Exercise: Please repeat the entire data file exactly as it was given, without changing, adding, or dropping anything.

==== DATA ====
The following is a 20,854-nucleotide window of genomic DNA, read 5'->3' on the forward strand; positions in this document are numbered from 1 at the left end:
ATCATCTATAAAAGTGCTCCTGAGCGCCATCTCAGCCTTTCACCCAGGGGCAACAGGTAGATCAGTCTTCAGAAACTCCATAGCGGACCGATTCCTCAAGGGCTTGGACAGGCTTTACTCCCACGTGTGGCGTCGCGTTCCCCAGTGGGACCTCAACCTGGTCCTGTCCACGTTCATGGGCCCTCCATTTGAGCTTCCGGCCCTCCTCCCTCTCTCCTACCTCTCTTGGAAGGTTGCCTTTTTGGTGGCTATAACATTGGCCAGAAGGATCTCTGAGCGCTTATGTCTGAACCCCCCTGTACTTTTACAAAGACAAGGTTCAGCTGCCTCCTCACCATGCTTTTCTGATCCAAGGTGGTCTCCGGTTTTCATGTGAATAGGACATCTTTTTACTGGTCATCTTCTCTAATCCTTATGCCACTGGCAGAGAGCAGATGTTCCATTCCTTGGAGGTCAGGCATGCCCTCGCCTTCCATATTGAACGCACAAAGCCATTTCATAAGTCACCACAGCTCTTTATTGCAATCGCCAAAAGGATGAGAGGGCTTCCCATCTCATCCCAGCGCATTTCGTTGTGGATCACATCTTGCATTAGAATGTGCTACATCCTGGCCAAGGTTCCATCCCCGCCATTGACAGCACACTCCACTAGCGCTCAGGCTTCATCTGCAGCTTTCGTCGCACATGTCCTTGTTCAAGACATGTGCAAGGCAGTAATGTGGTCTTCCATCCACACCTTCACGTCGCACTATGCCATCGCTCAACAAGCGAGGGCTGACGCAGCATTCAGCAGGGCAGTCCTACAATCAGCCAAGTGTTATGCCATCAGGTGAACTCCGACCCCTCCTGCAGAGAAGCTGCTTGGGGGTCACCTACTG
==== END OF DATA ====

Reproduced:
The following is a 20,854-nucleotide window of genomic DNA, read 5'->3' on the forward strand; positions in this document are numbered from 1 at the left end:
ATCATCTATAAAAGTGCTCCTGAGCGCCATCTCAGCCTTTCACCCAGGGGCAACAGGTAGATCAGTCTTCAGAAACTCCATAGCGGACCGATTCCTCAAGGGCTTGGACAGGCTTTACTCCCACGTGTGGCGTCGCGTTCCCCAGTGGGACCTCAACCTGGTCCTGTCCACGTTCATGGGCCCTCCATTTGAGCTTCCGGCCCTCCTCCCTCTCTCCTACCTCTCTTGGAAGGTTGCCTTTTTGGTGGCTATAACATTGGCCAGAAGGATCTCTGAGCGCTTATGTCTGAACCCCCCTGTACTTTTACAAAGACAAGGTTCAGCTGCCTCCTCACCATGCTTTTCTGATCCAAGGTGGTCTCCGGTTTTCATGTGAATAGGACATCTTTTTACTGGTCATCTTCTCTAATCCTTATGCCACTGGCAGAGAGCAGATGTTCCATTCCTTGGAGGTCAGGCATGCCCTCGCCTTCCATATTGAACGCACAAAGCCATTTCATAAGTCACCACAGCTCTTTATTGCAATCGCCAAAAGGATGAGAGGGCTTCCCATCTCATCCCAGCGCATTTCGTTGTGGATCACATCTTGCATTAGAATGTGCTACATCCTGGCCAAGGTTCCATCCCCGCCATTGACAGCACACTCCACTAGCGCTCAGGCTTCATCTGCAGCTTTCGTCGCACATGTCCTTGTTCAAGACATGTGCAAGGCAGTAATGTGGTCTTCCATCCACACCTTCACGTCGCACTATGCCATCGCTCAACAAGCGAGGGCTGACGCAGCATTCAGCAGGGCAGTCCTACAATCAGCCAAGTGTTATGCCATCAGGTGAACTCCGACCCCTCCTGCAGAGAAGCTGCTTGGGGGTCACCTACTG